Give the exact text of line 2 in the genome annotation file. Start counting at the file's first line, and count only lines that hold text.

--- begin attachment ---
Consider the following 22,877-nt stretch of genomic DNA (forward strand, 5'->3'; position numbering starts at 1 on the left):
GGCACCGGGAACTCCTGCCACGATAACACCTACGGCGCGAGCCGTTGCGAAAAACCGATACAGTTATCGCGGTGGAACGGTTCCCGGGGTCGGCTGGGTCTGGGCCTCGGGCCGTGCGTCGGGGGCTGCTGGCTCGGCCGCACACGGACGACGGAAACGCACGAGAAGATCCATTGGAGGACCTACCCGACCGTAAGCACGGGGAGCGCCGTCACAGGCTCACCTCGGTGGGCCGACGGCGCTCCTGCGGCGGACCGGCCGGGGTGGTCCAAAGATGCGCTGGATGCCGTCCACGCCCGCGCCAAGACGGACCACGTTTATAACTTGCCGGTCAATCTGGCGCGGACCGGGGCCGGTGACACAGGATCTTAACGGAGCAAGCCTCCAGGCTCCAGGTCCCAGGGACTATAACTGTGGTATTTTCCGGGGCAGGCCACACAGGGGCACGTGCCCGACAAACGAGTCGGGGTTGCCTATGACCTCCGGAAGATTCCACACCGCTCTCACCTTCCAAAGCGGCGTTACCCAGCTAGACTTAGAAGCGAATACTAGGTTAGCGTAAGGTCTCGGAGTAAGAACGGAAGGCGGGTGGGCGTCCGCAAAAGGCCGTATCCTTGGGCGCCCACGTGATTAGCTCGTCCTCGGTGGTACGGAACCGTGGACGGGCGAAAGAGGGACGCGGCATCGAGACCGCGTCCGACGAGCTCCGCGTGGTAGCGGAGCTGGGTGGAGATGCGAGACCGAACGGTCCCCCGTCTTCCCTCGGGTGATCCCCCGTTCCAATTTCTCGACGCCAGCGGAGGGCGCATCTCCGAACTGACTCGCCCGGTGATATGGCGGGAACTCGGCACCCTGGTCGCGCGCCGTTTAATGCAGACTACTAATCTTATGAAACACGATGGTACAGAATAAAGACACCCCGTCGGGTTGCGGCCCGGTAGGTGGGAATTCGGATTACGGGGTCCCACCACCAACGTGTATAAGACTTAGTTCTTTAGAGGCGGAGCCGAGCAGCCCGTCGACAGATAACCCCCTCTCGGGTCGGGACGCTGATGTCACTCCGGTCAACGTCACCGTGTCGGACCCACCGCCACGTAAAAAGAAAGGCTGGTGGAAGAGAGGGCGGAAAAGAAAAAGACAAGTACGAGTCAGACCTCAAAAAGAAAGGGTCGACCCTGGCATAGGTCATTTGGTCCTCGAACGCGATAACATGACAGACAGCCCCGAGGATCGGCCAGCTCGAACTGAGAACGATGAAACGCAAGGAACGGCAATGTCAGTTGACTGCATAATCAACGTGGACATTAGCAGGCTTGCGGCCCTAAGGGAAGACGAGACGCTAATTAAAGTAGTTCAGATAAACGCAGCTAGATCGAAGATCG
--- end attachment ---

GGCACCGGGAACTCCTGCCACGATAACACCTACGGCGCGAGCCGTTGCGAAAAACCGATACAGTTATCGCGGTGGAACGGTTCCCGGGGTCGGCTGGGTCTGGGCCTCGGGCCGTGCGTCGGGGGCTGCTGGCTCGGCCGCACACGGACGACGGAAACGCACGAGAAGATCCATTGGAGGACCTACCCGACCGTAAGCACGGGGAGCGCCGTCACAGGCTCACCTCGGTGGGCCGACGGCGCTCCTGCGGCGGACCGGCCGGGGTGGTCCAAAGATGCGCTGGATGCCGTCCACGCCCGCGCCAAGACGGACCACGTTTATAACTTGCCGGTCAATCTGGCGCGGACCGGGGCCGGTGACACAGGATCTTAACGGAGCAAGCCTCCAGGCTCCAGGTCCCAGGGACTATAACTGTGGTATTTTCCGGGGCAGGCCACACAGGGGCACGTGCCCGACAAACGAGTCGGGGTTGCCTATGACCTCCGGAAGATTCCACACCGCTCTCACCTTCCAAAGCGGCGTTACCCAGCTAGACTTAGAAGCGAATACTAGGTTAGCGTAAGGTCTCGGAGTAAGAACGGAAGGCGGGTGGGCGTCCGCAAAAGGCCGTATCCTTGGGCGCCCACGTGATTAGCTCGTCCTCGGTGGTACGGAACCGTGGACGGGCGAAAGAGGGACGCGGCATCGAGACCGCGTCCGACGAGCTCCGCGTGGTAGCGGAGCTGGGTGGAGATGCGAGACCGAACGGTCCCCCGTCTTCCCTCGGGTGATCCCCCGTTCCAATTTCTCGACGCCAGCGGAGGGCGCATCTCCGAACTGACTCGCCCGGTGATATGGCGGGAACTCGGCACCCTGGTCGCGCGCCGTTTAATGCAGACTACTAATCTTATGAAACACGATGGTACAGAATAAAGACACCCCGTCGGGTTGCGGCCCGGTAGGTGGGAATTCGGATTACGGGGTCCCACCACCAACGTGTATAAGACTTAGTTCTTTAGAGGCGGAGCCGAGCAGCCCGTCGACAGATAACCCCCTCTCGGGTCGGGACGCTGATGTCACTCCGGTCAACGTCACCGTGTCGGACCCACCGCCACGTAAAAAGAAAGGCTGGTGGAAGAGAGGGCGGAAAAGAAAAAGACAAGTACGAGTCAGACCTCAAAAAGAAAGGGTCGACCCTGGCATAGGTCATTTGGTCCTCGAACGCGATAACATGACAGACAGCCCCGAGGATCGGCCAGCTCGAACTGAGAACGATGAAACGCAAGGAACGGCAATGTCAGTTGACTGCATAATCAACGTGGACATTAGCAGGCTTGCGGCCCTAAGGGAAGACGAGACGCTAATTAAAGTAGTTCAGATAAACGCAGCTAGATCGAAGATCG